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Front. Public Health, 05 November 2020
Sec. Health Economics
This article is part of the Research Topic NCDs – Core Challenge of Modern Day Health Care Establishments View all 9 articles

Prevalence and Patterns of Multimorbidity Among Rural Elderly: Findings of the AHSETS Study

  • Indian Council of Medical Research-Regional Medical Research Centre, Bhubaneswar, India

Introduction: In India, the proportion of older population is projected to increase from 8% in 2015 to 19% in 2050 and a third of the country's population will be older adults by end of the century. Multimorbidity is common among the elderly and the prevalence increases with age. Chronic conditions are most often present as clusters and it's critical to explore the prevalent pattern of clustering for better public health strategies.

Method: A cross-sectional study was conducted among 725 rural older adults (>60 years) in Tigiria block of Odisha, India. Multimorbidity status was assessed using the prior validated MAQ-PC tool. Survey was conducted using android tablets installed with open data kit software. While Euclidean distances using K-means clustering algorithm were used to estimate the similarity or dissimilarity of observations. The optimum numbers of clusters were determined using silhouette method. Data were analyzed using multiple open source packages of R statistical programming software ver-3.6.3.

Result: The overall prevalence of multimorbidity was 48.8% of which dyads (25%) were the most common form, followed by triads (15.2%). The prevalence of multimorbidity was higher in females (50.4%) than males (47.4%). The optimal number of clusters was found to be 3. While arthritis alone was a separate cluster, hypertension and acid peptic disease were in another cluster and all the rest conditions were included in the third cluster.

Conclusion: The cluster analysis to measure of proximity suggested arthritis, hypertension, and acid peptic disease are the diseases that occur mostly in isolation with the other chronic conditions in the rural elderly.


A disease is said to be chronic (or long term chronic condition) when it lasts for more than 1 year and needs ongoing health care. Feinstein in 1970 coined the term “Comorbidity” as any additional disorder that may exist or tend to occur during the clinical course of an index disease. In contrast, the term multimorbidity refers to a condition where there is co-occurrence of multiple chronic conditions without taking any of the disease as the index condition (1). Multimorbidity comprises of different conditions which may be concordant or discordant. However, some chronic conditions are more likely to cluster than others. This may be due to biological, behavioral, or environmental factors (2).

The prevalence of multimorbidity increases with age and is more common among the older adults. The overall prevalence of multimorbidity is reported between 24 and 83% in them (3). By 2050, the proportion of the world's population aged over 60 years is set to increase from 12% at present to 22% (4). Similarly, in India, the proportion of older population is projected to increase from 8% in 2015 to 19% in 2050 and a third of country's population will be older adults by end of the century (5).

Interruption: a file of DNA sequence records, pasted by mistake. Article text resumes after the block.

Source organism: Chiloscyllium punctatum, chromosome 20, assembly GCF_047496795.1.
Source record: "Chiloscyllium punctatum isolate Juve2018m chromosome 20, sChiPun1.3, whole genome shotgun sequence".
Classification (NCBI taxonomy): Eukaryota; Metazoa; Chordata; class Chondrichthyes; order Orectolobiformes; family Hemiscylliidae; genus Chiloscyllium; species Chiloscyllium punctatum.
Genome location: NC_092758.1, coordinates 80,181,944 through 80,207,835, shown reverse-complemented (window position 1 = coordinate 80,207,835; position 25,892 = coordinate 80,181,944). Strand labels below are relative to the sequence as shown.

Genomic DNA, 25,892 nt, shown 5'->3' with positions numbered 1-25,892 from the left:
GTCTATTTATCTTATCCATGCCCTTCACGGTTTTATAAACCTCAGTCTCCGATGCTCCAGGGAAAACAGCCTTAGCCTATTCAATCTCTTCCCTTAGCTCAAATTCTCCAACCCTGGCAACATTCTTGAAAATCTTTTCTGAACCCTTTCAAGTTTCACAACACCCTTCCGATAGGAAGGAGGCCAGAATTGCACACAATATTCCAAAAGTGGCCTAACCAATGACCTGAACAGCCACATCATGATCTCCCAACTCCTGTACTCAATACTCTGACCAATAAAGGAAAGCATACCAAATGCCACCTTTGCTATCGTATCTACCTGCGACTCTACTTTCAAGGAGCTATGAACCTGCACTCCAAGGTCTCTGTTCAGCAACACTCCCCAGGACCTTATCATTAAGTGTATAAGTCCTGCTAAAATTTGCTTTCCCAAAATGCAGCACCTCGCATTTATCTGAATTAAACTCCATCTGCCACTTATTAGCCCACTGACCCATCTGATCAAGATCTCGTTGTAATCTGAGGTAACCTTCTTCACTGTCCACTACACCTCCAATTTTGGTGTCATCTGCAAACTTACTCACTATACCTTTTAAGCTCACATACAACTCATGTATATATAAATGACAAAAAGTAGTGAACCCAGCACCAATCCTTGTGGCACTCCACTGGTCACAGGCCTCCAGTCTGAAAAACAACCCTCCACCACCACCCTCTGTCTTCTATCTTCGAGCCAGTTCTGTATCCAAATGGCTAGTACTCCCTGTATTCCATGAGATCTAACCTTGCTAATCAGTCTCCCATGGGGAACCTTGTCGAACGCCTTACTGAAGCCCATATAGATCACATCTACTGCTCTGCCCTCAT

Globally, the most common clustering pattern of multimorbidities is around depression, cardiometabolic disorders, and musculoskeletal disorders (2). In low, middle, and high income countries, the common clustering of multimorbidities shows a cardiorespiratory pattern such as angina, asthma, and COPD; a metabolic pattern such as diabetes, obesity, and hypertension; and a mental-articular pattern such as arthritis, and depression (6). In India most common cluster of multimorbidities are arthritis and hypertension followed by arthritis and cataract, and diabetes and hypertension (7, 8). Studies have shown that among the older adults, the prevalence of dyads (presence of two chronic conditions) is more compared to triads (presence of three chronic conditions) (31.8 vs. 15.5%) (9, 10).

An increasing trend of multimorbidity in the rural communities warrants an assessment of the burden in the rural older adults along with the patterns of chronic conditions in them. With this background, a comprehensive study was undertaken to assess the health status of the rural older adults using a syndemic approach Assessment of Health Status of the Elderly in Tigiria using Syndemic approach- the AHSETS study, taking into account multiple interrelated systems that contribute to heightened vulnerability within marginalized communities (11). We present the findings of the primary objective of this study which was to estimate the prevalence of multimorbidity among the rural older adults population in Tigiria block, Odisha, India, and explore the clustering and patterns of multiple chronic diseases among them.


Study Design and Setting

The following study was Cross-sectional in design and carried out in the rural block of Tigiria in Cuttack district, Odisha, India, between June 2019 and February 2020. Tigiria is an administrative block of Odisha, India, consisting of 52 revenue villages with a total population of 74,639 as per Census 2011 (12). The study participants were residents of Tigiria block, Cuttack. We included those aged over 60 years who were conversant, comprehensible and provided their written informed consent to participate. We excluded seriously ill, bed ridden patients as well as those with severe cognitive impairment.